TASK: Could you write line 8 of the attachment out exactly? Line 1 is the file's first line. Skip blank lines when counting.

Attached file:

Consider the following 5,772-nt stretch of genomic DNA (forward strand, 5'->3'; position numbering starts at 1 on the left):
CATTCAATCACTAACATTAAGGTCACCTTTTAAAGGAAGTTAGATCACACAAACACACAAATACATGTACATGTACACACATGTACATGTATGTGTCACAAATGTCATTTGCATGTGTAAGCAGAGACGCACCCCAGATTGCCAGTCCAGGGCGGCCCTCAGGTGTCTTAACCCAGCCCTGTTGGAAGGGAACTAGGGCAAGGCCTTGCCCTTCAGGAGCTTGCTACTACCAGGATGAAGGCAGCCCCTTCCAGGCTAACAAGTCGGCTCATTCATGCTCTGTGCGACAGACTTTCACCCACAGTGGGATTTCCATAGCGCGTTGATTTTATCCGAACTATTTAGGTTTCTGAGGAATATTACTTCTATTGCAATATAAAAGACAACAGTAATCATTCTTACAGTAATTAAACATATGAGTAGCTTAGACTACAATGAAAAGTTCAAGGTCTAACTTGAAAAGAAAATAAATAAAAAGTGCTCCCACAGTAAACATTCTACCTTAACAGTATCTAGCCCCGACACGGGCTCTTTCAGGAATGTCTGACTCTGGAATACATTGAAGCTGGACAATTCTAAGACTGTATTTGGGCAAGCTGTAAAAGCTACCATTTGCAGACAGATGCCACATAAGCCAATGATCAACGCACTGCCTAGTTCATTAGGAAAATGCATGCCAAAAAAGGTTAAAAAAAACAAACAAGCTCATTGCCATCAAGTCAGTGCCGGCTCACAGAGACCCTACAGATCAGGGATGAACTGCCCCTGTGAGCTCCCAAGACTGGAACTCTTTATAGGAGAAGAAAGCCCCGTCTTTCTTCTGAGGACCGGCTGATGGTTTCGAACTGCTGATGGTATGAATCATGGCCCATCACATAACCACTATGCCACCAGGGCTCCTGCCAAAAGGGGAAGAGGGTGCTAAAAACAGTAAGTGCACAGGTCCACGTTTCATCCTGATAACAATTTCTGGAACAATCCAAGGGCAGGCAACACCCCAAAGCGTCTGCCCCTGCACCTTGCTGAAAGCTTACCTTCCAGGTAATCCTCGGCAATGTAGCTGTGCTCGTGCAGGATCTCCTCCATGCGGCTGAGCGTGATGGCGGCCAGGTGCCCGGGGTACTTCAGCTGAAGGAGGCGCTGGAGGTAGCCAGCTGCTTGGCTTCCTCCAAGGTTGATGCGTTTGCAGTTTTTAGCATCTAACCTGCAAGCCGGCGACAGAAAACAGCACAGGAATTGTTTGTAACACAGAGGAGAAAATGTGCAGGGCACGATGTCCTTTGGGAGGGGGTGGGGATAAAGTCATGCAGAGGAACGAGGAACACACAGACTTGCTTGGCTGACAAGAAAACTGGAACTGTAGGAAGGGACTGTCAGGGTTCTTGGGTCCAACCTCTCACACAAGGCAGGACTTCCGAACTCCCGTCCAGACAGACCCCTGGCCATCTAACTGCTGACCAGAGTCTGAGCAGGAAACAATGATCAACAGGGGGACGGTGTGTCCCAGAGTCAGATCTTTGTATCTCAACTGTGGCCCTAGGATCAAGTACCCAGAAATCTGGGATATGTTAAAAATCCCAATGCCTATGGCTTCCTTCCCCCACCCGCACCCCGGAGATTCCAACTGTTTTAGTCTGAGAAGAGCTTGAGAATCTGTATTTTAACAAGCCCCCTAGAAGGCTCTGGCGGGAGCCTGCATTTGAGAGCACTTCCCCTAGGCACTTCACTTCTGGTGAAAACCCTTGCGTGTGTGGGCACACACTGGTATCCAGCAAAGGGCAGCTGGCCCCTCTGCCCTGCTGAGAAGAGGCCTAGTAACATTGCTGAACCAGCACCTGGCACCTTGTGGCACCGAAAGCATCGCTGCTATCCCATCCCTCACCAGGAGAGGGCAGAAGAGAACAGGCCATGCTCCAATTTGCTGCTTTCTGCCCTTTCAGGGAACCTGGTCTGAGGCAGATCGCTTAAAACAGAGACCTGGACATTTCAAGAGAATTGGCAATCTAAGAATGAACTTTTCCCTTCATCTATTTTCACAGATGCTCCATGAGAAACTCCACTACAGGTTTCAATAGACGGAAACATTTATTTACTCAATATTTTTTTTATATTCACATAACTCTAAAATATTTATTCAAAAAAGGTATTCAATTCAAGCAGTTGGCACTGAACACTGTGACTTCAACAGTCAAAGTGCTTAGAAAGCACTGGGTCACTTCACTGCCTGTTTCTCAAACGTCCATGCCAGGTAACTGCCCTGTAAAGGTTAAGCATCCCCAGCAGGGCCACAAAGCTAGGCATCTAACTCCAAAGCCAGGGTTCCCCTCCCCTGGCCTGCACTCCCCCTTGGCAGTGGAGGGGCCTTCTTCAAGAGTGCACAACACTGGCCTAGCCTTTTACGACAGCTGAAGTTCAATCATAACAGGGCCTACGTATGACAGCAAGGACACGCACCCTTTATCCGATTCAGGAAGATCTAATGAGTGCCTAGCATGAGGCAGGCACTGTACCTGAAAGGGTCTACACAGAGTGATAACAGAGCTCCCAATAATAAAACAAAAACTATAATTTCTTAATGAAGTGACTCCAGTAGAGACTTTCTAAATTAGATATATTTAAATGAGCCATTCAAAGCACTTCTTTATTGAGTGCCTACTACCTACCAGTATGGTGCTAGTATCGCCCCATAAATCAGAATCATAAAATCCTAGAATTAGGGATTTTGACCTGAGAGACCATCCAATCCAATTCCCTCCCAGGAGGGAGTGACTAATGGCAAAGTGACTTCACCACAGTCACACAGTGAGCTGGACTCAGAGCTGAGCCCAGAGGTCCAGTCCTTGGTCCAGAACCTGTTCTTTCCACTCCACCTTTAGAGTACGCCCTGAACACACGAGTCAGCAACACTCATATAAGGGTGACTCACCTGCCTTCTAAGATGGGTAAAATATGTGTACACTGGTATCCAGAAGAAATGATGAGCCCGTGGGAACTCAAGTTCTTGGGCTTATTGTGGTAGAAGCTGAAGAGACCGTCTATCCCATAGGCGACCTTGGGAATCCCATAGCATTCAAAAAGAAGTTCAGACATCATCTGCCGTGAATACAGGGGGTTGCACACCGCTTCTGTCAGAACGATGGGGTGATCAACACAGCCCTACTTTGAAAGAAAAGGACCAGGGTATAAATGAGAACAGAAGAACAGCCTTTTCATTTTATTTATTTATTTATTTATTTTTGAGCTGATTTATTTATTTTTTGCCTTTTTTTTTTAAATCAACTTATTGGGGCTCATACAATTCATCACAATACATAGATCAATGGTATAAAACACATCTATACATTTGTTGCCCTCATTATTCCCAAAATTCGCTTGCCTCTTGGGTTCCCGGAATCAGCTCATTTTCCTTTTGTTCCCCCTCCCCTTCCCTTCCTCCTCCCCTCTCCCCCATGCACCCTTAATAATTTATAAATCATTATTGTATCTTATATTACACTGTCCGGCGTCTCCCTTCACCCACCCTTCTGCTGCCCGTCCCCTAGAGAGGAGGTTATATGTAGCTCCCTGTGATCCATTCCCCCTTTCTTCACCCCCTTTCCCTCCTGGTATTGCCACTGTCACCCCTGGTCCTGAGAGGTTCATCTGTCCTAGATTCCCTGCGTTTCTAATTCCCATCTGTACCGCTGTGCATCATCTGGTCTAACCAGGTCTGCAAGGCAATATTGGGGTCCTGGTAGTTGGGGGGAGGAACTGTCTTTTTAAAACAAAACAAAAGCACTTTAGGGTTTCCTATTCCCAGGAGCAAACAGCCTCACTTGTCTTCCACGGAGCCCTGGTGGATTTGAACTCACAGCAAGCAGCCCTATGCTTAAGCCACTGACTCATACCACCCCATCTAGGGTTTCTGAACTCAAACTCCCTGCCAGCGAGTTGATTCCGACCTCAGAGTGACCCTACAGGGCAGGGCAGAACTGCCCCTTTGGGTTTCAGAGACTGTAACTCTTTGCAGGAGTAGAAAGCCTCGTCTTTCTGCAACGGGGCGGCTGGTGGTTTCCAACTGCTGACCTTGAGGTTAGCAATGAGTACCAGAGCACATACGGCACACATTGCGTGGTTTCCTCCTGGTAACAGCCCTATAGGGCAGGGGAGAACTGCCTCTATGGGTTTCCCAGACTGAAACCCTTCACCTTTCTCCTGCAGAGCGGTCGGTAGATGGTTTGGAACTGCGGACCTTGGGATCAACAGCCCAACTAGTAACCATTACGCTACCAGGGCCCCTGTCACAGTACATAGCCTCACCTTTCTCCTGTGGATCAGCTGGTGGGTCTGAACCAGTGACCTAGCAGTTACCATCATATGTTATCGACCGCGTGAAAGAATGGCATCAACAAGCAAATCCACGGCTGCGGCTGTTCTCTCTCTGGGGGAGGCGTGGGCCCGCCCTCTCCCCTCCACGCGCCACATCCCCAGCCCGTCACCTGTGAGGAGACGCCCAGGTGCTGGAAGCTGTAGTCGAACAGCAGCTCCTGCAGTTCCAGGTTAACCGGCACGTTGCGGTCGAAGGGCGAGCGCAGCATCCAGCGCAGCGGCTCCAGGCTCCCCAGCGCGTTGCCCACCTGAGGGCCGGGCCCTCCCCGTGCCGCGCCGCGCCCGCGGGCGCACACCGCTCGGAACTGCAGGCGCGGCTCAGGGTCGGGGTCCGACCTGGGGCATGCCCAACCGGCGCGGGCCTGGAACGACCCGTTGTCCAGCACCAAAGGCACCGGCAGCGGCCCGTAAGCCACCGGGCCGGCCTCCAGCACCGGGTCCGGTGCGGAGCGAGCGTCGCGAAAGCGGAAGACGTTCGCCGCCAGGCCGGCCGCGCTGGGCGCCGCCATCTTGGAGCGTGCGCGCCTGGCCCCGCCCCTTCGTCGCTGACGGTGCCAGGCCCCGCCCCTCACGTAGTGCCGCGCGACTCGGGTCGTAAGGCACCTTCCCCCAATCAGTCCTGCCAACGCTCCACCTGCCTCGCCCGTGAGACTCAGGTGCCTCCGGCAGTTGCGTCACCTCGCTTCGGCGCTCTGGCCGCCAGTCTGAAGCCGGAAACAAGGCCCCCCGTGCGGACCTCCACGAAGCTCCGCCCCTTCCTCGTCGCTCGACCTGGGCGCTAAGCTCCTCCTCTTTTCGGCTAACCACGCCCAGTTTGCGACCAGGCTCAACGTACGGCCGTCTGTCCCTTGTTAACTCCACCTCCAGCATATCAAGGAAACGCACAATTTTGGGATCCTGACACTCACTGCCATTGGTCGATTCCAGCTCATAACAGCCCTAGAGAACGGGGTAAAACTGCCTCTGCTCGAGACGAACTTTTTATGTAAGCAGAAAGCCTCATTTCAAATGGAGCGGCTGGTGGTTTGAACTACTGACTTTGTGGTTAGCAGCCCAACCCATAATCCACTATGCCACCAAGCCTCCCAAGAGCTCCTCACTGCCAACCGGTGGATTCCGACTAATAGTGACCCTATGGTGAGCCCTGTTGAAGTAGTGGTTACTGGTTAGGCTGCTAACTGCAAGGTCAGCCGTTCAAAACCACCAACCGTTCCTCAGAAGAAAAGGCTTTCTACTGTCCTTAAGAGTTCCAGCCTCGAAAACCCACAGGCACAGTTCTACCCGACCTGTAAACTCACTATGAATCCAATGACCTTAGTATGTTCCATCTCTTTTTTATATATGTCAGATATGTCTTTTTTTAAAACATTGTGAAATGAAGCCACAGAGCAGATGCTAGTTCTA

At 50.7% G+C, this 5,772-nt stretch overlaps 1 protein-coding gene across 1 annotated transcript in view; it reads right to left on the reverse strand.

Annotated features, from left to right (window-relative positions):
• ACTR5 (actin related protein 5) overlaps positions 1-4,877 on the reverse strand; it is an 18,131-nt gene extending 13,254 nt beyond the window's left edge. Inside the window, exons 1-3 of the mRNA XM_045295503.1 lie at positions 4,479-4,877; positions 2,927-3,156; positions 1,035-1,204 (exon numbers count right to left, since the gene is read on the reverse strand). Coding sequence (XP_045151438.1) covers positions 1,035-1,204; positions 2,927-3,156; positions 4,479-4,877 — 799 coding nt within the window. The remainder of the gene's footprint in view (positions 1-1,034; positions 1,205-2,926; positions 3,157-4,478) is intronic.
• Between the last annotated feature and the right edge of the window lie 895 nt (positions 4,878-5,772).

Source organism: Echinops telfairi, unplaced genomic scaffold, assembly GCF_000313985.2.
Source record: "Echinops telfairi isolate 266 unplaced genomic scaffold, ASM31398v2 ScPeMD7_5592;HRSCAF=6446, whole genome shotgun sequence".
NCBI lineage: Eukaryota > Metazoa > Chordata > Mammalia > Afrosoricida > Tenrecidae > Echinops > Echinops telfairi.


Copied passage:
Source record: "Echinops telfairi isolate 266 unplaced genomic scaffold, ASM31398v2 ScPeMD7_5592;HRSCAF=6446, whole genome shotgun sequence".